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Creating Unity

Wednesday, 27 January, 2016 - 7:30 pm

Dollarphotoclub_58963152.jpgThere are many things that do not mix, either naturally or in our minds. Water and oil do not mix naturally and in our minds; peanut butter and jelly do mix well.

Water flows, it does not stand tall like a wall — except for when it did, at the splitting of the red sea. Amalek the nation that symbolically is the perpetual enemy of the Jewish people — and when needed the Jews engage Amalek in battle and are victorious.

In this week's Torah portion, Yisro, we read about the Jewish people receiving the Torah. The Torah tells us: "Now Moses' father in law, Yisro, the chieftain of Midian, heard all that G-d had done for Moses and for Israel, His people; that the Lord had taken Israel out of Egypt." One would typically assume that "all that G-d had done" includes everything, from the ten plagues to the splitting of the sea, from the Manna from heaven to the war with Amalek. 

Rashi, however, comments that it refers specifically to the splitting of the sea and the war with Amalek. Rashi is teaching us something integral; Yisro heard that the Jewish people were setting out to infuse the physical with a G-dly purpose. In things that are "indifferent" to spirituality and to the Jewish mission in the world, as well as engaging the "enemies of the Jews" so that the Torah can permeate all existence.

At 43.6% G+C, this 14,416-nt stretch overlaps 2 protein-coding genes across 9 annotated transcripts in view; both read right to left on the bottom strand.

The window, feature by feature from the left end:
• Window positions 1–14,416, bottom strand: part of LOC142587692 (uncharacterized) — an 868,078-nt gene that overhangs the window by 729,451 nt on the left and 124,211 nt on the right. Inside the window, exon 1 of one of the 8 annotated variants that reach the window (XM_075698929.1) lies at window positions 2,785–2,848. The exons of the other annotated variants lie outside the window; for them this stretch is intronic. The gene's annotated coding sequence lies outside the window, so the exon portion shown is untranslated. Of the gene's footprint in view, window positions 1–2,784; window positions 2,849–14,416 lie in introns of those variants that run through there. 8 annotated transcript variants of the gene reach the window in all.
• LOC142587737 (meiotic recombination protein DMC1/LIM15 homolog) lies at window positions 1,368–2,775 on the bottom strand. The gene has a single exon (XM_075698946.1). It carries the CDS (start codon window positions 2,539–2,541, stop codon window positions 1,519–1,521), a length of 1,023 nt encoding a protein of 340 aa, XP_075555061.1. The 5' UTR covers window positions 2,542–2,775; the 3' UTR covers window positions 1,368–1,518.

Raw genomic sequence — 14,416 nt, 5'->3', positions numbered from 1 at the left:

The water at the red sea isn't pro or anti the Jewish mission - but when needed it helped. Amalek is against the Jewish mission and when needed the Jews engaged with Amalek in war.  

The message for us is clear. When we bless G-d daily for giving us the Torah, we say "Blessed are you the one who gives the Torah" [in Hebrew grammar it is in present tense, the one who is currently giving the Torah]. Daily, we should try to make sure that we take something that "does not mix" with G-d and infuse it with G-dliness.

One may think that food is not, nor can it be, holy. Yet, when you eat kosher food and make a blessing, even if it's but once a day, you have unified the physical with the spiritual.

Can the weekend be holy? Yes! When you celebrate Shabbat — even if just the beginning with candles, Kiddush and Hamotzi or ending with Havdalah after sundown - you have unified the physical with the spiritual.

Go for it — create unity!

Have a good Shabbos

Rabbi Kushi Schusterman 

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